Patients were assigned according to ROM and kinematic analysis. To be considered for the study, patients had to demonstrate 8° of scapular posterior tipping, 97° of humeral elevation, and 39° of humeral external rotation during arm elevation. Patients who manifested these measurements were placed in the control group. Patients who were worse in any 1 of these dimensions were randomly assigned to a criteria-control group or the group that received the EMSMTA. The control group consisted of 10 patients, and the criteria-control group consisted of 12 patients who received the same standardized treatment approach. These patients received passive mid-range mobilization, flexion and abduction stretching techniques, physical modalities (ultrasound, shortwave diathermy, and/or electrotherapy), and active exercises. The 10 patients in the criteria-intervention group received the same therapies plus EMSMTA. The physical therapists applying the therapies all had at least 3 years of experience. 
Of special interest to those familiar with Spencer and myofascial release techniques, the study's end range mobilization technique's description appeared to be very similar to “traction with inferior glide” and “traction circumduction,”4 and the scapular mobilization technique was very similar to the “scapular myofascial release” described by DiGiovanna et al.5 However, in this study, unlike in osteopathic medical practice, which uses “continuous palpatory feedback” to guide the technique, the physical therapy application of both EMSMTA techniques used a predetermined number of repetitions and sets.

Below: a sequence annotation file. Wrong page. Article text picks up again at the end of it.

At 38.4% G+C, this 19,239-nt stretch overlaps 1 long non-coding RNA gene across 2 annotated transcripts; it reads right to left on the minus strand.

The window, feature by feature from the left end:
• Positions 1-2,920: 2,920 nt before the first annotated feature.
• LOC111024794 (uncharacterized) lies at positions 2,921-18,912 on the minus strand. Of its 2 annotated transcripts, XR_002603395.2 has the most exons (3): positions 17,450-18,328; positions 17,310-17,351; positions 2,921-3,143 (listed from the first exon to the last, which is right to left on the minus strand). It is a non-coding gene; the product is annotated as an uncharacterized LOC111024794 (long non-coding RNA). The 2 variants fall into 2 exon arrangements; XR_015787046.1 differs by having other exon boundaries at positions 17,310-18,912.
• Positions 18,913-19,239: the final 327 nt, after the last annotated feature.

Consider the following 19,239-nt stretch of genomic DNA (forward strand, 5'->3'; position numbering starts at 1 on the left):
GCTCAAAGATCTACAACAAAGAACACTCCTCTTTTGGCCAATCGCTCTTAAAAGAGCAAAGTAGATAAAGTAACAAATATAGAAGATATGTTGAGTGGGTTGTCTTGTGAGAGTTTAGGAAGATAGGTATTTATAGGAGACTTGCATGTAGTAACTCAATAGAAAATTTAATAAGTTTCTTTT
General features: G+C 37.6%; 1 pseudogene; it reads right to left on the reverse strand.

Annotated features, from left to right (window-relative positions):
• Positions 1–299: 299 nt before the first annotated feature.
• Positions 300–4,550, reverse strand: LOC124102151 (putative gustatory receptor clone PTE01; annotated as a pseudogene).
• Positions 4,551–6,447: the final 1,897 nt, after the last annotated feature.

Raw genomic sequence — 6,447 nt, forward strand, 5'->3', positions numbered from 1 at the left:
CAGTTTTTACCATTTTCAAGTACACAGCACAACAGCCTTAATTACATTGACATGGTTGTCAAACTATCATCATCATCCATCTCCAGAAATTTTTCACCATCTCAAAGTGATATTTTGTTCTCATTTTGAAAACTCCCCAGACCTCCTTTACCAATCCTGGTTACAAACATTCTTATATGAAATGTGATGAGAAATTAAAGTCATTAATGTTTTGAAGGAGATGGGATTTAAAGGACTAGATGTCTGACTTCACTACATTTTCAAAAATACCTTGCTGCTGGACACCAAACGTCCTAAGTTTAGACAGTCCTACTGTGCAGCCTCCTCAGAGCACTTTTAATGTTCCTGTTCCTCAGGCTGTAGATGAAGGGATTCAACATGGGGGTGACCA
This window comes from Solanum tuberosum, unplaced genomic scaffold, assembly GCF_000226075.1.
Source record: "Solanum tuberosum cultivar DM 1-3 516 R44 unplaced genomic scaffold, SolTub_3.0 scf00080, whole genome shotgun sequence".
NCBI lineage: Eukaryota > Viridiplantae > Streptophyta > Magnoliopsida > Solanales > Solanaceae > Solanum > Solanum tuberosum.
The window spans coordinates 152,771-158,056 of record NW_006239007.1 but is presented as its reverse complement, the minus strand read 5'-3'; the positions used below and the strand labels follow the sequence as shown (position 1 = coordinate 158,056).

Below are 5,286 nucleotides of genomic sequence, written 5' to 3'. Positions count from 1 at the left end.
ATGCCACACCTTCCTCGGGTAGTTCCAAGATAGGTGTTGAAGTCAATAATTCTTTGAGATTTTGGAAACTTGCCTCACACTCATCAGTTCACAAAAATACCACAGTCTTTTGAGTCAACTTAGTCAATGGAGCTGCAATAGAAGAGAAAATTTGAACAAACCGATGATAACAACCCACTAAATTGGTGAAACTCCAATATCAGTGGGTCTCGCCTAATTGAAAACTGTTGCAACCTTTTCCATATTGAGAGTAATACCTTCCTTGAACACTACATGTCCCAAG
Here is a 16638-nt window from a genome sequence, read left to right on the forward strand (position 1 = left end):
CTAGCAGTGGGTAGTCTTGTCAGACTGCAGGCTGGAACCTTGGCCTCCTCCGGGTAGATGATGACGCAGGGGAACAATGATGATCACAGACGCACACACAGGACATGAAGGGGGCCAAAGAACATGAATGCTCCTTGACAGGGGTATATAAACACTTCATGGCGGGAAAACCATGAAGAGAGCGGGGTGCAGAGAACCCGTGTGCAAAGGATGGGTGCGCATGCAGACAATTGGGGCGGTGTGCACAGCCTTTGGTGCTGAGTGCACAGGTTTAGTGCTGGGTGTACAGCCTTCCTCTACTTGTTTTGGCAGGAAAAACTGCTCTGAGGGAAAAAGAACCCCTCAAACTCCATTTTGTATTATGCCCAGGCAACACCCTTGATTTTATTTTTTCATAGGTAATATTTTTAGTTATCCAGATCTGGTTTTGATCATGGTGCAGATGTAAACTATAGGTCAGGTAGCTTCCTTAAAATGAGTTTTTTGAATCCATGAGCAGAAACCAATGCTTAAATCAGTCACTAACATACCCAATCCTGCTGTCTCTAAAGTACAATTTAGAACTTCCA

All patients were treated twice per week for 3 months. The outcome measures were taken at baseline, 4 weeks, and 8 weeks. Outcome measures were ROM for arm elevation in frontal plane, hand-behind-back reach, humeral external rotation, humeral internal rotation; kinematic measurement of scapular posterior tipping, scapulohumeral rhythm, and scapular upward rotation; and a disability assessment using the FLEX-SF. 
The control group, which had the least amount of FSS, improved in almost all outcome measures. However, for the more severe FSS groups, there were significant differences between the criteria-control (standard care group) and the EMSMTA group. On the self-rated FLEX-SF, the EMSMTA group had significantly higher scores than both control groups (at 8 weeks). There were significant improvements for the EMSMTA group compared with the criteria-control group on hand-behind-back reach (at both 4 and 8 weeks) and external rotation (at both 4 and 8 weeks) ROM outcomes. The kinematic measure improvements were significant on scapular posterior tipping (at 8 weeks) and scapular upward rotation (at 8 weeks).